From my point of view, as someone who has paid attention to public education through this entire history, Asen’s judgment about the pivotal role of No Child Left Behind in setting up the discourse for the subsequent growth of school privatization may be the most significant observation in this book: “In a bipartisan manner, accountability and standards functioned analogously to the roles of central banks and other regulatory market institutions in establishing common measures of educational value and exchange. Various actors, from state education officers to individual families, could participate in educational markets confident that they could exchange with others through commensurable means. Testing and test scores served as market valuations and currency. Individual schools, local districts, and states could market themselves to individual and institutional investors as sound opportunities. Test scores also provided market actors with the information they needed to make comparative choices among various education providers.” (p. 81)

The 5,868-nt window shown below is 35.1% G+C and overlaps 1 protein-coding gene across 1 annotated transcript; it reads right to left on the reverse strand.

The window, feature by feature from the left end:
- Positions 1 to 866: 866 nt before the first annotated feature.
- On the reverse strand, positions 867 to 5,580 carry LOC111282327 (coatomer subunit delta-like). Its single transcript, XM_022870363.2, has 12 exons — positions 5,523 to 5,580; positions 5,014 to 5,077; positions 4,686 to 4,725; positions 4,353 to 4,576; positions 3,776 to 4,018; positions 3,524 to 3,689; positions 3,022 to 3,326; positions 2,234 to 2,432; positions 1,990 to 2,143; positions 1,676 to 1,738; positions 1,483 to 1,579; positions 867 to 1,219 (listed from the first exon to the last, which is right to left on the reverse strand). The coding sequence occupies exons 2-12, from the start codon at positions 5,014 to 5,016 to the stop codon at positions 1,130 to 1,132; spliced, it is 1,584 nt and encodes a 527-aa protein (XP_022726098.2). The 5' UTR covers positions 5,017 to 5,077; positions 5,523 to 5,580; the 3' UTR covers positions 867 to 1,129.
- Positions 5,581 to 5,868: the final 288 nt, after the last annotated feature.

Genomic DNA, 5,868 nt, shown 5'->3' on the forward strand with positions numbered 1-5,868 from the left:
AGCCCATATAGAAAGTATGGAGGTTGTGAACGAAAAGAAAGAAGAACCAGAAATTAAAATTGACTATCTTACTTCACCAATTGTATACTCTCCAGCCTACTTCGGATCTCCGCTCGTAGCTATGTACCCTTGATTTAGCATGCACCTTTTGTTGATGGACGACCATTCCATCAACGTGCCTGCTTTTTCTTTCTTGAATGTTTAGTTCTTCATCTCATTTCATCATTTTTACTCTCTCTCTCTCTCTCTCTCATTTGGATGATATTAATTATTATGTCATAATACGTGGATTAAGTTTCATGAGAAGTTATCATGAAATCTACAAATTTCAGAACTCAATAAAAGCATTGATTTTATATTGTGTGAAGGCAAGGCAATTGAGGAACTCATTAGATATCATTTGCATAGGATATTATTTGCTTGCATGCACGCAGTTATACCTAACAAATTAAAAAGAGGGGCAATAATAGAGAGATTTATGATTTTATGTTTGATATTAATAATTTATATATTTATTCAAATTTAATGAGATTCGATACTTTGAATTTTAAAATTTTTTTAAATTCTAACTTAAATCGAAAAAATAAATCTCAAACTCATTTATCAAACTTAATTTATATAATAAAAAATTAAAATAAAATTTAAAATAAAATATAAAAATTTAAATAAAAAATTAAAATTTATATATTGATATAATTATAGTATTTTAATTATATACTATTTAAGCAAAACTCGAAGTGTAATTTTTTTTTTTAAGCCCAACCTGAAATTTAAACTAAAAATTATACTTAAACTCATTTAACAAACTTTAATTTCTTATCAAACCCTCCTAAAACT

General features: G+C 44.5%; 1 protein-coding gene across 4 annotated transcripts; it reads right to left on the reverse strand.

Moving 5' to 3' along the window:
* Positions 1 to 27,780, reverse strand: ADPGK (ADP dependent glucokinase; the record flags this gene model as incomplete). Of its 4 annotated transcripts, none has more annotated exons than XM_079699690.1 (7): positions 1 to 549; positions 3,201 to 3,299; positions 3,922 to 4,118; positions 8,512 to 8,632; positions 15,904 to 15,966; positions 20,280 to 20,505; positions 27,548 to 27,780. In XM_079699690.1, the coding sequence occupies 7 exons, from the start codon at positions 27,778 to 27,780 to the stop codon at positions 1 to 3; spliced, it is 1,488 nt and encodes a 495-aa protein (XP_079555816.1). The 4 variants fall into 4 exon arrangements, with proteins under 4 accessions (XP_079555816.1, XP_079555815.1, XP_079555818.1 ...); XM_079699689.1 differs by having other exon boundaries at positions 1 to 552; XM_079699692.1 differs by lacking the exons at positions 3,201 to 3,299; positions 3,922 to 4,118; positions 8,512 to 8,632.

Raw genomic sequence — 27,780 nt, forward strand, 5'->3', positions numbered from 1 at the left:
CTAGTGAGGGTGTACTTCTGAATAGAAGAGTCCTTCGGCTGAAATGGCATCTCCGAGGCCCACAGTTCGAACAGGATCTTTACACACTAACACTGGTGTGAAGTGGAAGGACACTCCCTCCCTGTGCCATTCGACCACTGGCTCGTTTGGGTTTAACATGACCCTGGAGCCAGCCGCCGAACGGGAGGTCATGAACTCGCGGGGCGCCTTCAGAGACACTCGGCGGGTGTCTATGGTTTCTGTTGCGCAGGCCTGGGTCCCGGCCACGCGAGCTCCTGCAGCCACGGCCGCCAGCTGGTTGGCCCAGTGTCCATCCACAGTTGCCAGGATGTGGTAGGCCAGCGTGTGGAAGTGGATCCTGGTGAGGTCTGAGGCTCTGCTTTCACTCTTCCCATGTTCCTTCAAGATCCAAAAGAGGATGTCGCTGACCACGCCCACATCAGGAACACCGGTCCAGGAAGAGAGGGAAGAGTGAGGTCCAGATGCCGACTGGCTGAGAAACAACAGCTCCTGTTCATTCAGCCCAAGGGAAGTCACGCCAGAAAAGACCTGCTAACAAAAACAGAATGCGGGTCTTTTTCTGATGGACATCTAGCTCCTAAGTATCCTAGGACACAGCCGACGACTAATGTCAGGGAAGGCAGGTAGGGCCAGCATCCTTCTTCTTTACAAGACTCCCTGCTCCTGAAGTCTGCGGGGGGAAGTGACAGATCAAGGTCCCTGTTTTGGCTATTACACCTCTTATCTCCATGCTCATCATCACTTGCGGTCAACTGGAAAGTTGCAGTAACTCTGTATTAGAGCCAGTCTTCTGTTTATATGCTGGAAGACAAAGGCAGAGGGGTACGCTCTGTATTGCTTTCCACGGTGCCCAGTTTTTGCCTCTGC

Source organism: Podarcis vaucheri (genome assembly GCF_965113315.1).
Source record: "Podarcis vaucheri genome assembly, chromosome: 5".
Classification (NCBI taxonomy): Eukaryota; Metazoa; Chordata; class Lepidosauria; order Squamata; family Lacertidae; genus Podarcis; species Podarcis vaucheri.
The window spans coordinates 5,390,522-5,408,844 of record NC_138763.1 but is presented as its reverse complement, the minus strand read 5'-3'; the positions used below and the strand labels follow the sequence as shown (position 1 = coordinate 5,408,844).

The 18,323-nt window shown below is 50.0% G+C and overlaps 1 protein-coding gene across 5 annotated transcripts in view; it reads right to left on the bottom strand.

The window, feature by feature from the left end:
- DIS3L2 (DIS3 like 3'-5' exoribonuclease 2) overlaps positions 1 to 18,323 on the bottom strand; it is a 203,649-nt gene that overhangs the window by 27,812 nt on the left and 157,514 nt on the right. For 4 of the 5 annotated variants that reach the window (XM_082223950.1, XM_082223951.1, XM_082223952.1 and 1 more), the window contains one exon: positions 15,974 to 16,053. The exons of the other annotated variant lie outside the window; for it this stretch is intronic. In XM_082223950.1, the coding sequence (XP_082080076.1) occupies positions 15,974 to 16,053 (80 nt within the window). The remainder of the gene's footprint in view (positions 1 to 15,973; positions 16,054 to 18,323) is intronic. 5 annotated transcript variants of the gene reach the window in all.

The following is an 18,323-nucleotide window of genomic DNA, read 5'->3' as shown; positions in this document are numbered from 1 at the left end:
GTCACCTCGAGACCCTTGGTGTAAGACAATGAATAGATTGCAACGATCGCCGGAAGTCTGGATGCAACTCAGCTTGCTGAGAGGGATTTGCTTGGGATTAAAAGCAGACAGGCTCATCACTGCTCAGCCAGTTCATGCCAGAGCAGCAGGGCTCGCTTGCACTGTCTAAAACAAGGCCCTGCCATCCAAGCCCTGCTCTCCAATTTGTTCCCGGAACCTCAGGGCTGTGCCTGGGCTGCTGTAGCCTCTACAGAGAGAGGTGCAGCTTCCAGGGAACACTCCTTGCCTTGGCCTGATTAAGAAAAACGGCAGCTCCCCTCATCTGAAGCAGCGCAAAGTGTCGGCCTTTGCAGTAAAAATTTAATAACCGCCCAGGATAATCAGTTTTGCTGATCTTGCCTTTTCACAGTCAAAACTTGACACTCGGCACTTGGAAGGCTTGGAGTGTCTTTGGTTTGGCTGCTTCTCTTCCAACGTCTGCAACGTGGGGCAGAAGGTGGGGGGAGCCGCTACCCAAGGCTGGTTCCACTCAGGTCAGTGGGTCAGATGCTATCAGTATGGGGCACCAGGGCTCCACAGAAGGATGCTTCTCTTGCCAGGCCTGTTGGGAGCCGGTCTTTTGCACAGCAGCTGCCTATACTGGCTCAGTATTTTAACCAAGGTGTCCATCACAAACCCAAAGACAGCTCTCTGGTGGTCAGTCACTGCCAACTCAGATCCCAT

Asen moves from this national history and his profile of DeVos to the operation of the discourse of privatization in his home state, Wisconsin. In the early 1990s, state assembly member and Black activist Polly Williams did not follow the Friedmans’ individualist script. Williams was disillusioned with the slow pace of desegregation in Milwaukee: “In her advocacy of vouchers, Polly Williams balanced individual and community concerns. As a policy tool, vouchers permitted individual Milwaukee parents to choose a private school… Yet Williams supported vouchers to help her community.” Ultimately, however, voucher supporters in Wisconsin adopted the Friedmans’ argument: “Against democratic visions, market-based publics offer alternative alignment of means and ends, foregrounding individual choice as the means for realizing… freedom. Nevertheless, as they supported the statewide expansion of vouchers, the Republican-majority members of the Joint Finance Committee associated various ends with vouchers—improved educational outcomes for all students, cost savings, new incentives for public school accountability—that when amplified, ultimately appeared as corollary benefits of choice.”